Last weekend was the back to school tax free holiday. School supplies are out in force at Wal-Mart, Target, and office supply stores across the Dallas / Fort Worth area. Schools start over the next two weeks and the familiar flashing lights marking school zones will begin to warn motorist they’re entering a school zone. Traffic will also include school buses for each of the independent school districts so let’s revisit Texas laws concerning both school zones and driving around buses.
Driving in School Zones:
The flashing lights and signs indicating you’re entering a school zone mean slow down and watch out for kids who may not be watching for you. Texas laws governing school zones allow municipalities and counties to set speed limits for school zones.
- School zone speeds in the D/FW area are usually 20 mph when in the city limits
- For highway areas that in more rural settings, school zone speeds may 35 mph or slower
- Speed limits for school zones may be different in your area
Whatever the school zone speed limit is, abide by it and watch for kids darting unexpectedly across the road. Area police will be out in force to “remind” everyone to slow down. Speeding fines in a school zone vary depending on the area ranging from $200 to $ 400 for 1 to 30 mph above the posted limit. Court cost are also more for speeding in a school zone so save yourself some money and drive the limit.
Also remember that school zones are cell-free zones. Avoid texting or talking while driving through a school zone and you’ll avoid that expense too.
Driving Near School Busses: Do you know what to do when a school bus stops? Texas state laws are pretty clear on what is expected of drivers approaching a stopped school bus.
- All drivers on a highway, when approaching from either direction a school bus stopped on the highway to receive or discharge a student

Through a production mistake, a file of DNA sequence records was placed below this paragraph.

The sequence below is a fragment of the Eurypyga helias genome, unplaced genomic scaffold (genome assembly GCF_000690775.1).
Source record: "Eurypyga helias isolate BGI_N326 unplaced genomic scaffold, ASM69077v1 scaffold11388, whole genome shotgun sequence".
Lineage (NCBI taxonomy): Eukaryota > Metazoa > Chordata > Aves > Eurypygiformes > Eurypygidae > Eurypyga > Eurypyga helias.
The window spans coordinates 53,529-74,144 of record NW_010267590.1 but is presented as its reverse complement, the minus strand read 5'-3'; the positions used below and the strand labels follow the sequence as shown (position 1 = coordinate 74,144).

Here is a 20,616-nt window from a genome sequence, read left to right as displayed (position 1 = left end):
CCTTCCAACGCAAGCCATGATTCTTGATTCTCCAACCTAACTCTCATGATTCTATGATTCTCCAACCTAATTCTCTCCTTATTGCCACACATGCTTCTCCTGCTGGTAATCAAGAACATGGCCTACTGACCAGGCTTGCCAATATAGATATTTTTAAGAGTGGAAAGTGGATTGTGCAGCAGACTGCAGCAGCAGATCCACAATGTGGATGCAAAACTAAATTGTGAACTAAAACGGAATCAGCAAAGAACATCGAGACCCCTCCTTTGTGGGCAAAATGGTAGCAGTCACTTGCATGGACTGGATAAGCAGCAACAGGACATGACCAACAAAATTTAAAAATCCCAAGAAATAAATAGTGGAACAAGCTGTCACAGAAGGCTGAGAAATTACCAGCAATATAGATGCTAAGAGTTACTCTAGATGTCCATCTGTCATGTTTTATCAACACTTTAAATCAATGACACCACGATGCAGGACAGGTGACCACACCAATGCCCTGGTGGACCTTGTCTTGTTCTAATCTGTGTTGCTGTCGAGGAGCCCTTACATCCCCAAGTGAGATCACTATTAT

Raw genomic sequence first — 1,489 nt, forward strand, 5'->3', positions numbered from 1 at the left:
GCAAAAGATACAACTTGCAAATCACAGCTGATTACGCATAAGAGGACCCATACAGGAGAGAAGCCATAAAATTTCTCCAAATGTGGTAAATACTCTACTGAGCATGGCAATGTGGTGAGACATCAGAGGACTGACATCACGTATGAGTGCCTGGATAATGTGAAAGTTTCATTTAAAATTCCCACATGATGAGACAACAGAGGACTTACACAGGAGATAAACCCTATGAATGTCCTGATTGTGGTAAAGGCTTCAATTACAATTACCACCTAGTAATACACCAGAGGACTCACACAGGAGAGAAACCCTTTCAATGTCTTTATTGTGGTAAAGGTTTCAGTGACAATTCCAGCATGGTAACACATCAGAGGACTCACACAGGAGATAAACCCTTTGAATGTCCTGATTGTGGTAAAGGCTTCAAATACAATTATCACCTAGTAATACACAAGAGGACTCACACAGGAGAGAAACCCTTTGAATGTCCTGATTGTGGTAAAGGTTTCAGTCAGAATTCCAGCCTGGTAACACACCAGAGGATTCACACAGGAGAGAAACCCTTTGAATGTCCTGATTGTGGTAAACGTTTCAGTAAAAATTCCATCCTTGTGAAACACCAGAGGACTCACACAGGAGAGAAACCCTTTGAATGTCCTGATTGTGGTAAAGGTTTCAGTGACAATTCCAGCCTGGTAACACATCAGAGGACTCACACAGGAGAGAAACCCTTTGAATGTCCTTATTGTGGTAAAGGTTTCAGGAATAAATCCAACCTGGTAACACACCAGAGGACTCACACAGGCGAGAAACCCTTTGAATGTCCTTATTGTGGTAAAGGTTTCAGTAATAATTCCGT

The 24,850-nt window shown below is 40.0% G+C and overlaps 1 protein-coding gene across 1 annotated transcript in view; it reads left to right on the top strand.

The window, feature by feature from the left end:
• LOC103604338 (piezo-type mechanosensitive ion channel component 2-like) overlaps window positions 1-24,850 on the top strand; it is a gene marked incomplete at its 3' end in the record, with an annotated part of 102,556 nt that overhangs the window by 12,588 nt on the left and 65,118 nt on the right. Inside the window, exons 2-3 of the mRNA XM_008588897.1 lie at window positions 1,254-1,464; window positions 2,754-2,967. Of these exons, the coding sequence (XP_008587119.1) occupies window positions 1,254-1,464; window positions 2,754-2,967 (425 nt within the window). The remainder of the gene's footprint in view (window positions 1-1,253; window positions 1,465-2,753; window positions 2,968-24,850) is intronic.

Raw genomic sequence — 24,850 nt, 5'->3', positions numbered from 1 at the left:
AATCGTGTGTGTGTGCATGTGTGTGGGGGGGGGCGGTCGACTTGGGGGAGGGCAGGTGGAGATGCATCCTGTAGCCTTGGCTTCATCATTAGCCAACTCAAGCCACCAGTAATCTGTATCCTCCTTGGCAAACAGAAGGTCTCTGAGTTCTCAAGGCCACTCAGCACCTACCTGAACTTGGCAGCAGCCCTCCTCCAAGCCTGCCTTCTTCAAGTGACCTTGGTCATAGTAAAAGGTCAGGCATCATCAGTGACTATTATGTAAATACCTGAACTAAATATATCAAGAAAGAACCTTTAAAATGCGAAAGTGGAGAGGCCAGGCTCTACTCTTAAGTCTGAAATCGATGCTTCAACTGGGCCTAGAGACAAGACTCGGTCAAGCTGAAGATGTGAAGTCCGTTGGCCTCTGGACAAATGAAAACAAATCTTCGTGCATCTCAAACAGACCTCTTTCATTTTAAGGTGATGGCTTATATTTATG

- Shall stop before reaching the school bus when the bus is operating a visual signal… (the red lights are flashing and/or the stop sign on the left side is extended)
- Drivers may not proceed until
- The school bus resumes motion
- The operator (driver) is signaled by the bus driver to proceed
- The visual signal is no longer actuated
- An operator (driver) on a highway having separate roadways is not required to stop
- For a school bus that is on a different roadway or
- In a controlled – access highway, for a school bus that is stopped
- In a loading zone that is a part of or adjacent to the highway and
- Where pedestrians are not permitted to cross the roadway
- For the purposes of this section
- A highway is considered to have separate roadways only if the highway has roadways separated by an intervening space on which operation of vehicles is not permitted, a physical barrier or a clearly indicated dividing section constructed to impede vehicular traffic and
- A highway is not considered to have separate roadways if the highway has roadways separated only by a left turn lane
- Note in Texas traffic code, the term “highway” is defined to mean any public roadway including city streets
- Also note, school buses are required to stop at rail road crossings and drivers do not have to stop for a bus in this instance
Pass a school bus that’s stopped in Dallas and prepare to have your picture taken. Three years ago Dallas school buses added stop arm cameras to help “encourage” people from passing a stopped bus and potentially hitting a child. I’m grateful they did it and hope other area school districts follow suit.
Be more attentive, especially in the first two weeks when everyone is adjusting to school starting up again and let’s protect our kids! Share your comments, questions, and experiences with me on our Google +, Facebook and LinkedIn pages. I’d love to hear from you!